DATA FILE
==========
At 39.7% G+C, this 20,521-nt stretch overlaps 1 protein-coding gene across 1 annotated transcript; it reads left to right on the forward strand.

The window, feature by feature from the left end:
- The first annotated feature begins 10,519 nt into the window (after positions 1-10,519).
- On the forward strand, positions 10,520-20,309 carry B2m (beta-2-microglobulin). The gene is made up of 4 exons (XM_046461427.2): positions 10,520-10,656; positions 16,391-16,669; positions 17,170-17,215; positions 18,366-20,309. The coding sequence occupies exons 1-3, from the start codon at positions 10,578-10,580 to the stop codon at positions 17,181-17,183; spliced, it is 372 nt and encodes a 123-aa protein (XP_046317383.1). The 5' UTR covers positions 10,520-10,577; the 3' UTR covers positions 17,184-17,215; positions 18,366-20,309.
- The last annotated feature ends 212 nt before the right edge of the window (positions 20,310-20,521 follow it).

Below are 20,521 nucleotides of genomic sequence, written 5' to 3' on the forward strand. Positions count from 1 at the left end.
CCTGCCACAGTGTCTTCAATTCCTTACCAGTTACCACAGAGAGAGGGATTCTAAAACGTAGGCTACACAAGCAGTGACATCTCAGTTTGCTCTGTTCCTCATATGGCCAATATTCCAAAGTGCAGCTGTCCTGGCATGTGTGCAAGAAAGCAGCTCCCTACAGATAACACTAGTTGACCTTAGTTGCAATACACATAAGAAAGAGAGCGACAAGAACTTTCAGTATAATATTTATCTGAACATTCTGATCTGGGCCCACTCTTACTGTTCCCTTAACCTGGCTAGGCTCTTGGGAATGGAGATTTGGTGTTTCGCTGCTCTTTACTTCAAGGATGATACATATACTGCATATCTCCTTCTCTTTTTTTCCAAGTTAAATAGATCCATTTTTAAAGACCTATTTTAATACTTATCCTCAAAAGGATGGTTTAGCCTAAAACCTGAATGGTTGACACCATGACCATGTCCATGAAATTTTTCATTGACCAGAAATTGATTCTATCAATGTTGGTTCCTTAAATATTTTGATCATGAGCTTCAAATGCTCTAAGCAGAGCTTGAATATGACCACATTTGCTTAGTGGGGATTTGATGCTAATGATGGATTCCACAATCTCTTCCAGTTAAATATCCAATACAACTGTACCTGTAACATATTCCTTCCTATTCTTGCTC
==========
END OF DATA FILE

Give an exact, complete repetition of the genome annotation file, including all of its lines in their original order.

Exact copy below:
At 39.7% G+C, this 20,521-nt stretch overlaps 1 protein-coding gene across 1 annotated transcript; it reads left to right on the forward strand.

The window, feature by feature from the left end:
- The first annotated feature begins 10,519 nt into the window (after positions 1-10,519).
- On the forward strand, positions 10,520-20,309 carry B2m (beta-2-microglobulin). The gene is made up of 4 exons (XM_046461427.2): positions 10,520-10,656; positions 16,391-16,669; positions 17,170-17,215; positions 18,366-20,309. The coding sequence occupies exons 1-3, from the start codon at positions 10,578-10,580 to the stop codon at positions 17,181-17,183; spliced, it is 372 nt and encodes a 123-aa protein (XP_046317383.1). The 5' UTR covers positions 10,520-10,577; the 3' UTR covers positions 17,184-17,215; positions 18,366-20,309.
- The last annotated feature ends 212 nt before the right edge of the window (positions 20,310-20,521 follow it).

Below are 20,521 nucleotides of genomic sequence, written 5' to 3' on the forward strand. Positions count from 1 at the left end.
CCTGCCACAGTGTCTTCAATTCCTTACCAGTTACCACAGAGAGAGGGATTCTAAAACGTAGGCTACACAAGCAGTGACATCTCAGTTTGCTCTGTTCCTCATATGGCCAATATTCCAAAGTGCAGCTGTCCTGGCATGTGTGCAAGAAAGCAGCTCCCTACAGATAACACTAGTTGACCTTAGTTGCAATACACATAAGAAAGAGAGCGACAAGAACTTTCAGTATAATATTTATCTGAACATTCTGATCTGGGCCCACTCTTACTGTTCCCTTAACCTGGCTAGGCTCTTGGGAATGGAGATTTGGTGTTTCGCTGCTCTTTACTTCAAGGATGATACATATACTGCATATCTCCTTCTCTTTTTTTCCAAGTTAAATAGATCCATTTTTAAAGACCTATTTTAATACTTATCCTCAAAAGGATGGTTTAGCCTAAAACCTGAATGGTTGACACCATGACCATGTCCATGAAATTTTTCATTGACCAGAAATTGATTCTATCAATGTTGGTTCCTTAAATATTTTGATCATGAGCTTCAAATGCTCTAAGCAGAGCTTGAATATGACCACATTTGCTTAGTGGGGATTTGATGCTAATGATGGATTCCACAATCTCTTCCAGTTAAATATCCAATACAACTGTACCTGTAACATATTCCTTCCTATTCTTGCTC